But Intel consolidated its results making it hard to see how much money it’s losing on its really quite disastrous foray into the mobile and tablet markets.
PR executives spun the results by saying they were in line with previous estimates – but its previous estimates weren’t in line with the estimates it previously estimated.
Its revenues were flat and it expect its revenues to continue to be flat for the rest of the year. But with gross margins of 60.5 percent for the quarter, it still turned in a net profit of two billion dollars.
CEO Brian Krzanich said in a prepared statement that growth in data centres, the internet of things (IoT) and memory helped to keep its figures relatively not too bad.
The client computing group showed revenues of $7.4 billion, a fall of 16 percent compared to the previous quarter and a fall of eight percent compared to the same quarter in its last financial year.
And while the data centre group turned in revenues of $3.7 billion, that was down 10 percent sequentially but rose 19 percent year on year.
The internet of things group delivered revenues of $533 million – a fall of 10 percent compared to the previous quarter but up 11 percent year on year.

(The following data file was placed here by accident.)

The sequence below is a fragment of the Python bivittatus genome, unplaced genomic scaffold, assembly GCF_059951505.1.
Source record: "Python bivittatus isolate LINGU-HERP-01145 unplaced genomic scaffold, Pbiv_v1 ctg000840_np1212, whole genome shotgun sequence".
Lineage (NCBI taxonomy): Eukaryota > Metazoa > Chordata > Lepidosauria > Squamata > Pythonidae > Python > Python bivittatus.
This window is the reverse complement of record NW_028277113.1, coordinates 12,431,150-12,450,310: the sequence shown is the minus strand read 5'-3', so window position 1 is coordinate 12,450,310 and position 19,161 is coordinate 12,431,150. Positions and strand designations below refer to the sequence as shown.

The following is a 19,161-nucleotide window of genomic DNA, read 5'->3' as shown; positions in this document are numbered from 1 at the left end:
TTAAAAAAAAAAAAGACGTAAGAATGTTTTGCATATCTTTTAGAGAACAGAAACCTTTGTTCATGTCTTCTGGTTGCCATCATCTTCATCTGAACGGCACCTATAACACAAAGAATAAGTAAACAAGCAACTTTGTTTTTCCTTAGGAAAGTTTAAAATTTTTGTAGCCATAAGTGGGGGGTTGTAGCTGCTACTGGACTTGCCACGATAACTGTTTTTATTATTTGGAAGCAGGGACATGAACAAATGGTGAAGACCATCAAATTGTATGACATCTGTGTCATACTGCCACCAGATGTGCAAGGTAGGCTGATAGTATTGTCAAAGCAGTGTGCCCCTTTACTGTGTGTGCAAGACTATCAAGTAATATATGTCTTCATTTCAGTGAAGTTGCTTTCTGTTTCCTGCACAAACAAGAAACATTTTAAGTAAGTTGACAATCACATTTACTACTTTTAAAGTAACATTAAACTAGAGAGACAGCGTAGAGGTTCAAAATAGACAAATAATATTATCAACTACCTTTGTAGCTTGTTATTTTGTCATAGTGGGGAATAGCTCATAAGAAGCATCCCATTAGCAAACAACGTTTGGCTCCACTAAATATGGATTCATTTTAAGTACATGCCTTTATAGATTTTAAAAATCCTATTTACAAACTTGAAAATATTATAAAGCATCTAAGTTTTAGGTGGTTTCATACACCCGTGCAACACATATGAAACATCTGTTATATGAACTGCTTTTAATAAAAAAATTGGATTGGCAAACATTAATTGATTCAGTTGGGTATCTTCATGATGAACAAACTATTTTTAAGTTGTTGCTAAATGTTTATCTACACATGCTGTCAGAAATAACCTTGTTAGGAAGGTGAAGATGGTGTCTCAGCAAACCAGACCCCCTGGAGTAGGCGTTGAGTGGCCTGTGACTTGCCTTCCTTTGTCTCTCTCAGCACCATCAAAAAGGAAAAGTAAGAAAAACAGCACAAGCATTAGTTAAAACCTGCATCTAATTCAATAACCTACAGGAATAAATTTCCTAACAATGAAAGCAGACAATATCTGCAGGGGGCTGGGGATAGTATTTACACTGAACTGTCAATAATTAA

Its software and services operating division delivered revenues of $534 million, down four per cent sequentially and three per cent year on year.
It is hard to describe Intel’s results as stellar. Like Microsoft, it is showing signs of malaise and despite optimistic forecasts that PC sales are going to go through the roof because of the launch of Windows 10, that is a hope, not a promise.
Intel’s problem is, that like IBM in the 1990s, it resembles a big oil tanker and can’t be turned around quickly. The real question is that as it depended on its success in the PC business through sales of X86 chips, where does it actually go now?
Its mobile strategy has been all over the place for years now and phone manufacturers quite simply went for better and cheaper ARM processors. The Wintel hegemony is over and Intel’s board lacks a charitable nature. Krzanich is too newly fledged to dump yet, but the board will already be demanding answers.
The problem is, there are no easy answers to the Intel malaise and despite it being the 50th anniversary of Moore’s Law (pictured, left) in just a few days time, that isn’t going to stop the slow and steady decline in the company’s fortunes. Like Microsoft, it is largely irrelevant to the changing nature of current technology and we doubt the internet of things is going to make any real difference in the long run. ♣